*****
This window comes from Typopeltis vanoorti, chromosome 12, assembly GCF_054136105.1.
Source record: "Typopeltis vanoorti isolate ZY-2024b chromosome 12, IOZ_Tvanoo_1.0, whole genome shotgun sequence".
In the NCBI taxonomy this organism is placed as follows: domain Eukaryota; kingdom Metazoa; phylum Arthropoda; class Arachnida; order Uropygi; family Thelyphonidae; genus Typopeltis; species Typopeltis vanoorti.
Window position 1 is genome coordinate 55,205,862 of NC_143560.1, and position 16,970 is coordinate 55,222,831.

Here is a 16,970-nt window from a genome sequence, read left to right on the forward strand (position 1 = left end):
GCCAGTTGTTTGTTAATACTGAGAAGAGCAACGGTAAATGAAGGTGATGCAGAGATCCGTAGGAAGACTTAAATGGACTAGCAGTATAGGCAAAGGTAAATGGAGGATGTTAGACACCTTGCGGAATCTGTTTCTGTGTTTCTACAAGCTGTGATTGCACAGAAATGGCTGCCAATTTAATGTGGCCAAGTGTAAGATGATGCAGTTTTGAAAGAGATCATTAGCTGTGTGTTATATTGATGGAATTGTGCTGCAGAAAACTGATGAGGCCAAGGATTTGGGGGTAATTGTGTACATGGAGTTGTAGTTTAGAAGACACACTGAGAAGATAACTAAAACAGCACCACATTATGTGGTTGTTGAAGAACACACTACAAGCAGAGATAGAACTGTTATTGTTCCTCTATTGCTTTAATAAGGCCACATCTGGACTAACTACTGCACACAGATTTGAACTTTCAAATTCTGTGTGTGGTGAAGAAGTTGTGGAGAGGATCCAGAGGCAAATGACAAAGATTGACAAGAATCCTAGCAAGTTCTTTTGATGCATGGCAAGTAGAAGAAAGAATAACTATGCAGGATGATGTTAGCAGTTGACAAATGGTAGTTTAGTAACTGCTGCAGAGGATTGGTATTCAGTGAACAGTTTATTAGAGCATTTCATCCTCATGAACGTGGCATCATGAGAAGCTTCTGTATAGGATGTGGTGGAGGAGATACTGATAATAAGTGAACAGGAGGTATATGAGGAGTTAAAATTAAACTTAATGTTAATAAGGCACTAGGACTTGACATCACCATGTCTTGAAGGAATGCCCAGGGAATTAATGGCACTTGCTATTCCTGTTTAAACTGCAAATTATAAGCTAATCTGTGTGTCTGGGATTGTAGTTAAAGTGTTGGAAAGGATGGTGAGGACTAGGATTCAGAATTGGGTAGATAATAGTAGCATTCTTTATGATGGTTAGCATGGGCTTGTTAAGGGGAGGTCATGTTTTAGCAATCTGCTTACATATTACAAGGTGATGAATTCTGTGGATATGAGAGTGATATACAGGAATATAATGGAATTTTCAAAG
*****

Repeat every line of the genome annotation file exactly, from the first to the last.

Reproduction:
This window comes from Typopeltis vanoorti, chromosome 12, assembly GCF_054136105.1.
Source record: "Typopeltis vanoorti isolate ZY-2024b chromosome 12, IOZ_Tvanoo_1.0, whole genome shotgun sequence".
In the NCBI taxonomy this organism is placed as follows: domain Eukaryota; kingdom Metazoa; phylum Arthropoda; class Arachnida; order Uropygi; family Thelyphonidae; genus Typopeltis; species Typopeltis vanoorti.
Window position 1 is genome coordinate 55,205,862 of NC_143560.1, and position 16,970 is coordinate 55,222,831.

Here is a 16,970-nt window from a genome sequence, read left to right on the forward strand (position 1 = left end):
GCCAGTTGTTTGTTAATACTGAGAAGAGCAACGGTAAATGAAGGTGATGCAGAGATCCGTAGGAAGACTTAAATGGACTAGCAGTATAGGCAAAGGTAAATGGAGGATGTTAGACACCTTGCGGAATCTGTTTCTGTGTTTCTACAAGCTGTGATTGCACAGAAATGGCTGCCAATTTAATGTGGCCAAGTGTAAGATGATGCAGTTTTGAAAGAGATCATTAGCTGTGTGTTATATTGATGGAATTGTGCTGCAGAAAACTGATGAGGCCAAGGATTTGGGGGTAATTGTGTACATGGAGTTGTAGTTTAGAAGACACACTGAGAAGATAACTAAAACAGCACCACATTATGTGGTTGTTGAAGAACACACTACAAGCAGAGATAGAACTGTTATTGTTCCTCTATTGCTTTAATAAGGCCACATCTGGACTAACTACTGCACACAGATTTGAACTTTCAAATTCTGTGTGTGGTGAAGAAGTTGTGGAGAGGATCCAGAGGCAAATGACAAAGATTGACAAGAATCCTAGCAAGTTCTTTTGATGCATGGCAAGTAGAAGAAAGAATAACTATGCAGGATGATGTTAGCAGTTGACAAATGGTAGTTTAGTAACTGCTGCAGAGGATTGGTATTCAGTGAACAGTTTATTAGAGCATTTCATCCTCATGAACGTGGCATCATGAGAAGCTTCTGTATAGGATGTGGTGGAGGAGATACTGATAATAAGTGAACAGGAGGTATATGAGGAGTTAAAATTAAACTTAATGTTAATAAGGCACTAGGACTTGACATCACCATGTCTTGAAGGAATGCCCAGGGAATTAATGGCACTTGCTATTCCTGTTTAAACTGCAAATTATAAGCTAATCTGTGTGTCTGGGATTGTAGTTAAAGTGTTGGAAAGGATGGTGAGGACTAGGATTCAGAATTGGGTAGATAATAGTAGCATTCTTTATGATGGTTAGCATGGGCTTGTTAAGGGGAGGTCATGTTTTAGCAATCTGCTTACATATTACAAGGTGATGAATTCTGTGGATATGAGAGTGATATACAGGAATATAATGGAATTTTCAAAG